Over 98% of grooms who answered a recent survey said the equestrian industry is not doing enough to support their mental health and wellbeing.

More than 1,300 people took part in the Grooms Minds study, which was launched by the British Grooms Association (BGA) in response to increasing calls for help and advice on the topic.

The initial findings show that 81% of respondents are unhappy, more than 83% have suffered from stress or mental health issues and over 70% had been bullied, by employers or fellow staff.

“There is clearly a problem within this profession,” said Nottingham Trent University’s Dr Carol Hall, associate professor in equine behaviour and welfare, who wrote the initial report.

“There are some excellent employers out there, but the results of this survey suggest that this is not always the case.

“The occurrence of stress and mental wellbeing issues within this profession is indicative of the need to do better.”

BGA founder and executive director Lucy Katan hopes the findings will act as a “wake-up call” to the equestrian industry.

“I hope industry leaders will realise this isn’t acceptable,” she told H&H.

“These statistics are disgusting. This is an alert to equestrian employers, who have to be aware of the wellbeing of their staff and their responsibilities in that area.

“The whole mindset and culture of the industry needs to change.”

Dr Hall described the initial findings as “shocking”.

“Why on earth do people think they can treat people like this?” she told H&H.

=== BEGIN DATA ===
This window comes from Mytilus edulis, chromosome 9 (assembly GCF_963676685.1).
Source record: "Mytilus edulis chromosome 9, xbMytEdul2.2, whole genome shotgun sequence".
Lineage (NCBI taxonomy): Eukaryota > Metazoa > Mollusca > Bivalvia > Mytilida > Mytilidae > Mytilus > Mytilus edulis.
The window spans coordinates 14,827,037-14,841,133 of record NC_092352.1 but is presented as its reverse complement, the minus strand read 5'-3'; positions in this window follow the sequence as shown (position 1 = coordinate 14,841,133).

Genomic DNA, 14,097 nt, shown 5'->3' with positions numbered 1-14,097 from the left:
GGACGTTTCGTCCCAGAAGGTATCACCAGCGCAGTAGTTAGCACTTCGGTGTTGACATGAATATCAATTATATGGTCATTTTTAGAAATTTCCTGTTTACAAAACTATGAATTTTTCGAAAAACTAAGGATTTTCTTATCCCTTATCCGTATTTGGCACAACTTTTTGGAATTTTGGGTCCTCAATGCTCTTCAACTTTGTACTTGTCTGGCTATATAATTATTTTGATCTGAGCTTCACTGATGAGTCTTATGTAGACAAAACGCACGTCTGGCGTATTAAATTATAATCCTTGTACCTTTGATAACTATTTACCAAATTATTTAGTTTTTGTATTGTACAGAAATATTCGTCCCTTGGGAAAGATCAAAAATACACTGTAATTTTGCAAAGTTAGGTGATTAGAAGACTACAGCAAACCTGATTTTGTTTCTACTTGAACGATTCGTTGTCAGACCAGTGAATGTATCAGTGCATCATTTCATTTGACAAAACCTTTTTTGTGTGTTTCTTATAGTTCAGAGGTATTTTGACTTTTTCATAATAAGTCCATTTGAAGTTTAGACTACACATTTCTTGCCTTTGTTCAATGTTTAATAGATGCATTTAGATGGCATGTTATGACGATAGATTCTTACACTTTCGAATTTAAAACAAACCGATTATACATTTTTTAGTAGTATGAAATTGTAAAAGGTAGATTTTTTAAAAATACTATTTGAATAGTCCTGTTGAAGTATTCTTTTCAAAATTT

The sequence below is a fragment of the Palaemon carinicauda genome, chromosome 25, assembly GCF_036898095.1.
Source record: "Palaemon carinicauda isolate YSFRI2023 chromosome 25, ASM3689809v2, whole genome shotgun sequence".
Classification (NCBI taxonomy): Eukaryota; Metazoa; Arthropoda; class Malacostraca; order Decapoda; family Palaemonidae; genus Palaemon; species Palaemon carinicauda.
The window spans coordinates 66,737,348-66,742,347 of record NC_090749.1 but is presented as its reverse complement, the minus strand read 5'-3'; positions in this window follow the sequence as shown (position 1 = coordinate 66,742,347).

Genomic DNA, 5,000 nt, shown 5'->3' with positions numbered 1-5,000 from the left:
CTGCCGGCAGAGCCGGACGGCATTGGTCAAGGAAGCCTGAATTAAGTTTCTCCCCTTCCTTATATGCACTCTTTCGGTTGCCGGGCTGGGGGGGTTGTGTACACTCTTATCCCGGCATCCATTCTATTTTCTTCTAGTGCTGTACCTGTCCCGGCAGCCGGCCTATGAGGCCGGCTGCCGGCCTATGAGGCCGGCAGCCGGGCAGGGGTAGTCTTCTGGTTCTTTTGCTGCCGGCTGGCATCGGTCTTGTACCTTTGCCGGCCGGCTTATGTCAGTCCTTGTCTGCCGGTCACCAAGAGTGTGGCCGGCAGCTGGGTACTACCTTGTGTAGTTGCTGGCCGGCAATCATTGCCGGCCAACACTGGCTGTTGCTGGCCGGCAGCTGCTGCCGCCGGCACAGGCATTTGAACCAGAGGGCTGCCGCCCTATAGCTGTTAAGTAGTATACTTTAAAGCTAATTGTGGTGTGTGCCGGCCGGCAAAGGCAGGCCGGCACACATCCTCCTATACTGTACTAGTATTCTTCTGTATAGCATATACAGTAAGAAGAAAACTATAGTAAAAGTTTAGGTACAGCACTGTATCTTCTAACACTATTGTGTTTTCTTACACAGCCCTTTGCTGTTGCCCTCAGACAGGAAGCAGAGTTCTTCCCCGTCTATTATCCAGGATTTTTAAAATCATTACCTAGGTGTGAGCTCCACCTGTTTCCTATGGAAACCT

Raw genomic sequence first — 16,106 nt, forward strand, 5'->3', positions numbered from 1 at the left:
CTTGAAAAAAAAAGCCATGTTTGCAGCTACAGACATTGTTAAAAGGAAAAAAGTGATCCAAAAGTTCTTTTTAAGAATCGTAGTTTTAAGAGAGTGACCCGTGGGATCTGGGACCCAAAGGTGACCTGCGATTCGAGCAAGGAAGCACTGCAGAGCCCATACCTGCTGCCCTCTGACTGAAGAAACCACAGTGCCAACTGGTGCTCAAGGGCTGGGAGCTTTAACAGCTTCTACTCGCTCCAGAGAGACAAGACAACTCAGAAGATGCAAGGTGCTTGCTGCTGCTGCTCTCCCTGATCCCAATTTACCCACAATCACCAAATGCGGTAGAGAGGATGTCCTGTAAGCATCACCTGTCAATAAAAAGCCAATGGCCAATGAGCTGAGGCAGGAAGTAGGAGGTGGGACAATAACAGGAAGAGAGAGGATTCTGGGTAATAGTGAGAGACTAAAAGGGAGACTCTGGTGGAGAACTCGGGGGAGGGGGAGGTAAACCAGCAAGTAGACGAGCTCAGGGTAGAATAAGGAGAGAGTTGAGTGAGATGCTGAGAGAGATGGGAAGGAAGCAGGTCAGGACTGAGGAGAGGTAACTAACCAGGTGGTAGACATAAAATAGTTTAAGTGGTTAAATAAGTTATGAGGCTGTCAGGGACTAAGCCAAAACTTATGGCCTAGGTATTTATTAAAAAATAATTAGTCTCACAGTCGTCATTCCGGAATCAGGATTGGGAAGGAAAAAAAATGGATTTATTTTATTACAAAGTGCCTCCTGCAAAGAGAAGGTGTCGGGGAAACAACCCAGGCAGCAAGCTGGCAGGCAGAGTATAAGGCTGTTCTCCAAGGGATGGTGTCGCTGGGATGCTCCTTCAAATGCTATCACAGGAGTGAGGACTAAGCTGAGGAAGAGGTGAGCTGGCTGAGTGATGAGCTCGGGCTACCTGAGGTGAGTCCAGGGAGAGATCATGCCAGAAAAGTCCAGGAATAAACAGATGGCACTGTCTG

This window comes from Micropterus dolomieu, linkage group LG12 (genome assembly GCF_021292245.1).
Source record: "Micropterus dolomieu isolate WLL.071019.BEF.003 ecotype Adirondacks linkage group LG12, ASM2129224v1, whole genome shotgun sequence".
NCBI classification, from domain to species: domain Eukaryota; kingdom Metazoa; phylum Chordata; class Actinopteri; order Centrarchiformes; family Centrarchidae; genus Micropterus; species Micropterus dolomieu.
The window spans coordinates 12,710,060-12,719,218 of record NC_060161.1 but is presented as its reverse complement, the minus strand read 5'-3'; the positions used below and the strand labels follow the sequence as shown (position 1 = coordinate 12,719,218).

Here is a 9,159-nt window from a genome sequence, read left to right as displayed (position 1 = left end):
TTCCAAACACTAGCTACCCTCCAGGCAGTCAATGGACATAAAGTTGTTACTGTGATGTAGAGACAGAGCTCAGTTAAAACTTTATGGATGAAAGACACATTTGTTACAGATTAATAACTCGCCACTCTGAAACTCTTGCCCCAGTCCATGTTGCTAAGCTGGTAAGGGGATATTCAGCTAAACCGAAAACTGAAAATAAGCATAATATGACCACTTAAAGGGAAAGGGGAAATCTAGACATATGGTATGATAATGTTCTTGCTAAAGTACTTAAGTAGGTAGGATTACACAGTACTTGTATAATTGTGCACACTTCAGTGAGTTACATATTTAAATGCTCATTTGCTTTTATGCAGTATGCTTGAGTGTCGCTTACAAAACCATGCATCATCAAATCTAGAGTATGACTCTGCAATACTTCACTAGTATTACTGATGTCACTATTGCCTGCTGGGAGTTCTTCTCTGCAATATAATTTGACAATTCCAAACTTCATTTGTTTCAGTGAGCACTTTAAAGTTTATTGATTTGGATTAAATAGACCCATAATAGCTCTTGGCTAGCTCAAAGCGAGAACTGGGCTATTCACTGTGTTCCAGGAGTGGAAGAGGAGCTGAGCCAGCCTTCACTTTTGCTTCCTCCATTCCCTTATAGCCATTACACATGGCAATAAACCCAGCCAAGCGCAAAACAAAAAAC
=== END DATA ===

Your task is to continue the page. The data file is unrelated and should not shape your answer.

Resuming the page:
The report also stresses that too many grooms are still not being employed correctly according to appropriate legislation. Just over 60% of respondents were employed with 30% self-employed, including 163 who were told they were self-employed by their boss when this was not true based on employment law.

Only 46% of grooms had paid leave, 30% were entitled to sick pay, and 36% had written? contracts.

“The research highlights the need for urgent change within the industry,” Dr Hall added.



Both Dr Hall and Ms Katan hope that if employers comply with legislation, it could lead to better treatment of staff.

“It would be hoped that by putting in place a more structured approach associated with clearly defined contractual requirements, those employers who have not treated their staff appropriately will start to recognise their responsibilities both in terms of supporting employees in their roles and recognising the need to treat them with consideration,” Dr Hall said.

For more on this issue, see next week’s Horse & Hound magazine, out 16 November.